Joe Hutchinson

f80366769849bbd696ef23f5c698beaeWhen I turned 20, it didn’t occur to me that when my father was that age, I had already been born.  Perhaps it was because, at the time, I was preoccupied with things like how to clear up my acne and tell my parents that not only was I no longer interested in community college, but that I was definitely interested in my friend Rick.  I turned 39 last week.  And I had a very present awareness that when my father was that age, he was busy dealing with me and all the things I mentioned above.  Needless to say, my year as a 39-year-old will probably be quite different than his.

074eea16edd230f39fa5b52312065a7aI realize now, as many of us must have along the way, that it’s not the aging process itself that I fear.  I do my best to only fear things which I have a moderate amount of control over, like icky spiders and abdominal fat.  But I realize it is the stigma of age that I fear most.  When people ask my age, it’s not the number that scares me, but their reaction.

“Oh.  Wow.  Well, you don’t look 39,” they say reassuringly, as if I should be grateful not to look like what I actually am; as if they are really saying, “Oh.  Wow.  You don’t look like you’re basically just about half way through your life.”

575155_3954128652060_1805545781_nWhile I have not let this cause me to lie about my age, I have taken to speaking about it in a fashion which some may call convoluted.  I was happy to turn thirty.  And it was always easy to say I was in my early thirties.  So easy that I did it until I was 35.  I was then forced by sheer mathematical logic to claim my mid-thirties.  I continued this for a few years.

f81ac9604ea8dc1a607b687fa61a5062At 37, I began to refer to myself as being in my “early-late thirties”, which is not too far a stretch of the imagination: if your late thirties are from 37 through 39, then 37 is obviously the early part of that period.  Following this logic, 38 was obviously my “mid-late thirties.”  The logic, however, has turned against me this year.  I’m not terribly fond of the way “late-late thirties” sounds.  So I think I’m just going to say 39.  It’s a good number.  Divisible by 13, which everyone knows is lucky.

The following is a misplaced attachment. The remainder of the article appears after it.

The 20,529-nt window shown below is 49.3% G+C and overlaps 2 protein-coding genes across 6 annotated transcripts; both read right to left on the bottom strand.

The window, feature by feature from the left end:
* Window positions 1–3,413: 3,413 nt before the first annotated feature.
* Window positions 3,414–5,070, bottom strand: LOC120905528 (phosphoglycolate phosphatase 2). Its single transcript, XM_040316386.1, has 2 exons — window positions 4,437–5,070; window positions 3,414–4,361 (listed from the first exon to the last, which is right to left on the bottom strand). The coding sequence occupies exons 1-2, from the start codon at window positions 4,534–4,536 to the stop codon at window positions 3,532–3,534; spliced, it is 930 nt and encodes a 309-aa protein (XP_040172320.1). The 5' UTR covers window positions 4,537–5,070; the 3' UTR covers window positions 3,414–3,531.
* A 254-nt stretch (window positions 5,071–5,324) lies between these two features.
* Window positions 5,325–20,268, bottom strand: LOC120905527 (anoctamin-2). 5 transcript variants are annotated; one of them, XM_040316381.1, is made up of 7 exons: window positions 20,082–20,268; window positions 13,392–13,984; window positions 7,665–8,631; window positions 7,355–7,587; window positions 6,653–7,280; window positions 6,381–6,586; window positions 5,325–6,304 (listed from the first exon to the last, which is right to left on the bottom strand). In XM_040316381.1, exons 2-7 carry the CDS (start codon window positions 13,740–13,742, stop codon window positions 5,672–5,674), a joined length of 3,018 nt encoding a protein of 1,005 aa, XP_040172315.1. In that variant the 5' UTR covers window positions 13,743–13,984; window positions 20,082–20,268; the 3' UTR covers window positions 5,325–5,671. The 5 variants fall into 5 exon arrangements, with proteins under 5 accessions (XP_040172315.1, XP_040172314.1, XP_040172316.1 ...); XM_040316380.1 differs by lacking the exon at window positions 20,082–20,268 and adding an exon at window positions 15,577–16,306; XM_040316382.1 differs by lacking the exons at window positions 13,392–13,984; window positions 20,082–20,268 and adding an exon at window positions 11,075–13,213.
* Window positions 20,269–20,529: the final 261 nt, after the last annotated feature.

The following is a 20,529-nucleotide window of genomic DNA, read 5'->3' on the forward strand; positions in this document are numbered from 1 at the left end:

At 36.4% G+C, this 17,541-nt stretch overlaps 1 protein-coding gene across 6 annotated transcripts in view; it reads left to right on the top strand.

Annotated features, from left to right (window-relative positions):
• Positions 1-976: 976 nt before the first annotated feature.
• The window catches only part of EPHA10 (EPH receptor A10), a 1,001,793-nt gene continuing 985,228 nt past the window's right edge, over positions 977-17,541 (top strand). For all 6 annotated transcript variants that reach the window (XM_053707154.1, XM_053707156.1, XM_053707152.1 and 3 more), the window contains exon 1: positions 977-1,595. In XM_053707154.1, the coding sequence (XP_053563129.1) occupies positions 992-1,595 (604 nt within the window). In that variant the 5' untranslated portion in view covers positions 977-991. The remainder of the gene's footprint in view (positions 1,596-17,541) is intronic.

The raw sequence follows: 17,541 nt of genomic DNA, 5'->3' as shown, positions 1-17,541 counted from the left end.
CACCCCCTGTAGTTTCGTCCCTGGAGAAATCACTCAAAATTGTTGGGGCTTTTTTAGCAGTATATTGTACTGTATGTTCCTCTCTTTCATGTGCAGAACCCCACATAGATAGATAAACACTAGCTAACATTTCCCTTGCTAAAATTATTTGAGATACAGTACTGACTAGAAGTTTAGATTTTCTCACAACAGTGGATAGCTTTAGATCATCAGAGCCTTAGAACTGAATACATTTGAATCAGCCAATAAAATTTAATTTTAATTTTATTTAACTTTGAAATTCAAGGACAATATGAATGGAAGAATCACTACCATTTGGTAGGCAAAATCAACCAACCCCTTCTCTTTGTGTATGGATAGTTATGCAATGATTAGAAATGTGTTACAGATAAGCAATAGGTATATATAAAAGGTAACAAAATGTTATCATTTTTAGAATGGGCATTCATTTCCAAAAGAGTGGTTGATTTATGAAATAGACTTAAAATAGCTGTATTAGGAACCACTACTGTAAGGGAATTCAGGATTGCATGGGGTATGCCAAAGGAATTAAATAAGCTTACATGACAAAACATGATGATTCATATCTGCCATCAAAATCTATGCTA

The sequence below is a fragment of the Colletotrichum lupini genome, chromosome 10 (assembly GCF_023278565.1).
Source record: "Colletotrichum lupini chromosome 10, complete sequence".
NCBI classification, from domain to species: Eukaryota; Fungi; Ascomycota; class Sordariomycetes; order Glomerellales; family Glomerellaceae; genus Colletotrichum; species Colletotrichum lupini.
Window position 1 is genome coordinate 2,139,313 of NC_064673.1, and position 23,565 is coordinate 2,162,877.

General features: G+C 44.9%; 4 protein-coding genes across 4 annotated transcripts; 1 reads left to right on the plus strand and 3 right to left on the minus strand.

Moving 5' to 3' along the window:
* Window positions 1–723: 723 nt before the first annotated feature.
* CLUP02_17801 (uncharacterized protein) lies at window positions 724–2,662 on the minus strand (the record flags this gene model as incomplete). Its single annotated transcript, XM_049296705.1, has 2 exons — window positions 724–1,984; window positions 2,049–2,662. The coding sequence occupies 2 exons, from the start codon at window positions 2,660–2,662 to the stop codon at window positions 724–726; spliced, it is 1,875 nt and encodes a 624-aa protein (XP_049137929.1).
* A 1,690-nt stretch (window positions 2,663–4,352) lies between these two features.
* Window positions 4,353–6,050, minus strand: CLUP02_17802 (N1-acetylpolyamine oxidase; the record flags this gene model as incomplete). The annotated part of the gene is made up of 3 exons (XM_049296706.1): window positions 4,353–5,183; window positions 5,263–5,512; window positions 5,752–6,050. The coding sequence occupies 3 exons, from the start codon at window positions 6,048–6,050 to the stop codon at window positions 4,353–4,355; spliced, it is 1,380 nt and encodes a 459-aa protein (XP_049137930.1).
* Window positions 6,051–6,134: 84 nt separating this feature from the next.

2eebca452523cc645914e05c8a33b78bIt’s a milestone. Or rather, it’s the eve of the milestone of turning 40.  It’s the last year before officially embracing being called “middle-aged.”  I think I might like the sound of “early-middle aged.”

 

 

 


9958ca31ae0fcc033354e791a1c1d8fbJoe Hutcheson is a writer, actor, teacher, and solo performer living in New York City.  Raised in California, Joe received a BFA in Theatre from Cal State Fullerton and an MFA in Acting from the University of Florida.  He also spent a summer in London studying Shakespeare and the classics at the London Academy of Music and Dramatic Arts.

Since moving to New York City, Joe has written and produced several solo plays, including Miss Magnolia Beaumont Goes to Provincetown (FringeNYC 2010 Overall Excellence Award, Critics’ Pick of the 2011 Cincinnati Fringe Award) which has appeared in several theaters in and out of NYC including the Times Square Art Center, the Cherry Lane Theatre, and the Know Theatre of Cincinnati.

356d7a2c1315ec8df8eac632a0d75a6aRecently, Joe’s solo show Son of a Hutch ran at Stage Left Studio NYC as part of the 2013 Left Out Festival, a festival for emerging LGBTQ theatre, and enjoyed two extensions over the summer.

More information and reviews about these shows can be found at www.JoeHutcheson.com.  Joe has taught for Rosie’s Theatre Kids (NYC), the Professional Performing Arts School (NYC), Red Mountain Theatre Company (Birmingham, AL), and Borough of Manhattan Community College.  Joe is also a certified yoga instructor.

 

 

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